Healing Foods

  • Good Nuts to Crack

    Wish you could ditch your snack attacks? Maybe you don’t need to after all. Research shows munching on smaller meals throughout the day can actually help you shed pounds—but only if you choose wisely.

    From almonds to pistachios, tasty munchies to boost your health.
    By Molly Lyons
  • Grilled Cod With Black Bean–Mango Salsa

     

    4 1/2 pounds cod fillets
    2 tablespoons extra-virgin
    olive oil

    Black Bean-Mango Salsa
    Makes 6 cups

    1 lime
    1/2 orange, reserving zest
    1 tablespoon red-wine vinegar
    1 teaspoon honey
    1 small, minced jalapeño pepper (optional)
    1 15 oz can black beans, drained and rinsed
    1 small mango, diced (1 cup)
    1/2 cup green onion, finely sliced
    1/2 cup chopped cilantro

    1. Mix together all black bean–mango salsa ingredients at least 30 minutes (and up to 24 hours) prior to serving.
    2. Lightly brush cod fillets on both sides with extra-virgin olive oil and grill 6 to 7 minutes on each side, until fish is opaque.
    3. Mound 1 1/2 cups of black bean mixture on a plate. Lean each piece of grilled cod against salsa.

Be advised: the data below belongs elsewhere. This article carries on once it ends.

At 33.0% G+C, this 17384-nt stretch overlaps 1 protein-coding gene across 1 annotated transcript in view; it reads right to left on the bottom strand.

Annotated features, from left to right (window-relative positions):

nutrition info per serving (4): 339.1 calories; 2.1 g fat; 0.4 g saturated fat; 93.5 mg cholesterol; 46.1 g protein; 33.6 g carbohydrates; 7.8 g fiber; 136.7 mg sodium

  • Say "C" to Stave Off Arthritis

    Eating vitamin C–rich foods may protect your knees from osteoarthritis, reports a recent study in Arthritis Research & Therapy. Here’s why: They’re packed with antioxidants, which protect cells from oxidative damage, and oxidative damage breaks down cartilage—the “shock absorber” in the knee joint.

    By Celia Shatzman
  • The Healthy Heart Diet

    When Mary Anne Nally of Southold, New York, went for her annual physical, she feared what her doctor might say when he saw her blood-test results. “High cholesterol runs in my family, and even though I eat a relatively healthy diet, I had a sneaking suspicion mine was high too,” says the 54-year-old.

    By Lambeth Hochwald / Recipes by Maria Cooper
  • Better Berries to Fight Cancer

    The next time you toss a handful of berries into your morning smoothie, reach for freeze-dried instead of fresh or frozen. Science now indicates that freeze-dried berries, specifically black raspberries, inhibit cancer development by restoring hundreds of cancer-altered genes to their normal state.

    By Lindsay Wilson
  • Grain and Vegetable "Meat" Loaf

    Weekly Recipe: 
    NonWeekly

    1 cup millet
    2 tablespoons tamari soy sauce
    1 1/2 cups soy granules
    1 tablespoon olive oil